Killing the Cranes

After decades in Afghanistan, a Monitor journalist offers a memoir and field report.

Killing the Cranes: A Reporter’s Journey Through Three Decades of War in Afghanistan By Edward Girardet Chelsea Green 417 pp.

Probably no journalist understands the country known as Afghanistan better than Edward Girardet, who has written about events there for the Monitor and other publications since 1979. It is impossible to know from a distance whether Barack Obama, Hillary Rodham Clinton, George W. Bush, Condoleezza Rice, and other American foreign-policy decisionmakers have read Girardet’s reportage carefully, superficially, or not at all. But if they have read it carefully, then their military and diplomatic maneuvering on behalf of the United States make even less sense than previously.

Girardet is no foreign-policy ideologue – just the opposite, in fact. However, given his up-close observation combined with his unparalleled network of sources, he could logically come to no other conclusion than this: Any foreign interloper in Afghanistan will never “win” anything lasting or meaningful, whatever the goal. It is not a conclusion he shares joyfully, having risked his physical health, mental stability, and very life for 32 years to share such depressing news.

The meaning of the book’s title, Killing the Cranes, will not be immediately clear to the uninitiated. Yet it says so much in just three words. They come from a conversation Girardet had in March 2004 with Masood Khalili, a former resistance fighter then serving as Afghanistan’s ambassador to India. Siberian cranes are large birds that honk loudly during flight. Every March, they fly from the southern wetlands of Afghanistan to western Siberia and the Russian Arctic. Year after year, starting in 1978, Khalili had watched friends and enemies die during warfare within Afghanistan’s rugged borders. Now, in 2004, he was wondering why no cranes had migrated yet so late in March. He gazed silently upward, then said to Girardet, “Have we even killed all the cranes?”

Girardet, like most authors, aspires to write definitive books. But he cannot do that with Afghanistan because, as he says, “there is nothing definitive about Afghanistan.” Historically and currently, Afghanistan still exists as an identifiable entity. It can be described as a land of deserts and mountains at the cusp of Central Asia (surrounded by present-day Pakistan, Iran, Turkmenistan, Uzbekistan, and Tajikistan), and the Indian subcontinent. But due to invasions against the amorphous ruling parties from within and outside national borders, stability in Afghanistan has been elusive, and life itself is more fraught than in most geographic locales. A centuries-old tradition of impressive hospitality to visitors has dissipated to a point where “basic humanity seems to have vanished,” as Girardet puts it in one of many, many haunting phrases.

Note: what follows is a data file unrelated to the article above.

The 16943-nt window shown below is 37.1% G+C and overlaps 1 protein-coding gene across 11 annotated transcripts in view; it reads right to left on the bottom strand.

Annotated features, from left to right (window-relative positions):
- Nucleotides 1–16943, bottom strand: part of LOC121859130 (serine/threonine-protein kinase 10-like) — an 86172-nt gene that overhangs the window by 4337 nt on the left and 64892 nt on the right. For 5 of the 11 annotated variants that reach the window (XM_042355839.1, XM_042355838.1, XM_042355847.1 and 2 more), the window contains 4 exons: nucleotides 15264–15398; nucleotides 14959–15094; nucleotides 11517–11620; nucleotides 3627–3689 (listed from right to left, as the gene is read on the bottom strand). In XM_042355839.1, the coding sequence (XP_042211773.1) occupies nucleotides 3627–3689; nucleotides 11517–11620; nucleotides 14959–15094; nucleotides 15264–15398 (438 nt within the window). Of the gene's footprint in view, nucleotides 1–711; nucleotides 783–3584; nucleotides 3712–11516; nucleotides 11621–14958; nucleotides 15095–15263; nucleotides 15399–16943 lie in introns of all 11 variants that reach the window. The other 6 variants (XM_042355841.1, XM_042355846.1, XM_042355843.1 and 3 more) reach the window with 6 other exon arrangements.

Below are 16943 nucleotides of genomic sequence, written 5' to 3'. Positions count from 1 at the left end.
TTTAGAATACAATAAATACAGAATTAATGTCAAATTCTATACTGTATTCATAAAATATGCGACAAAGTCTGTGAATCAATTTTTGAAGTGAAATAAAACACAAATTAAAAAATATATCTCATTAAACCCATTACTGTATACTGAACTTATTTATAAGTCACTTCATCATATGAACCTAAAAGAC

Trying to understand such chaos is difficult for any of us – and even for the most skilled foreign correspondent. Yet Girardet is the most fair and accurate armchair guide a Westerner can consult. To ignore his accumulated wisdom is intellectually wasteful. Because the US government can be counted among the most recent invaders, up-to-date information is vital. Why was Bush – and why is Obama – so resistant to the fact that many, almost surely most, Afghans see Americans with weapons “as an unwelcome foreign occupation force”? Girardet’s book could lift the fog enveloping the White House, Pentagon, State Department, and Congressional policy decisions.

Part of the fog apparently derives from the failure of outsiders to understand that talking about Afghanistan in an undifferentiated manner is ludicrous. “I quickly grasped that every valley, district, province and region was distinct, with its own peculiar characteristics,” Girardet writes. “One could not assume that what one witnessed in one part of the country was the same as another.... All tribal, clan, and ethnic groups were different, so I made a point of traveling with diverse guerrilla factions throughout the southern, eastern, and northern parts of the country.”

As he travels through treacherous regions to gain accurate information, Girardet inserts himself into the narrative over and over, making the book into a war correspondent’s memoir as well as a third-person field report. He does so effectively, without apparent ego. “Killing the Cranes” deserves a large, thoughtful readership.

Perhaps if enough readers of influence pay attention, the Siberian cranes will return to fly peacefully in Afghan skies.

Steve Weinberg is a member of the National Book Critics Circle, author of eight nonfiction books, and an investigative reporter with 40 years’ experience.

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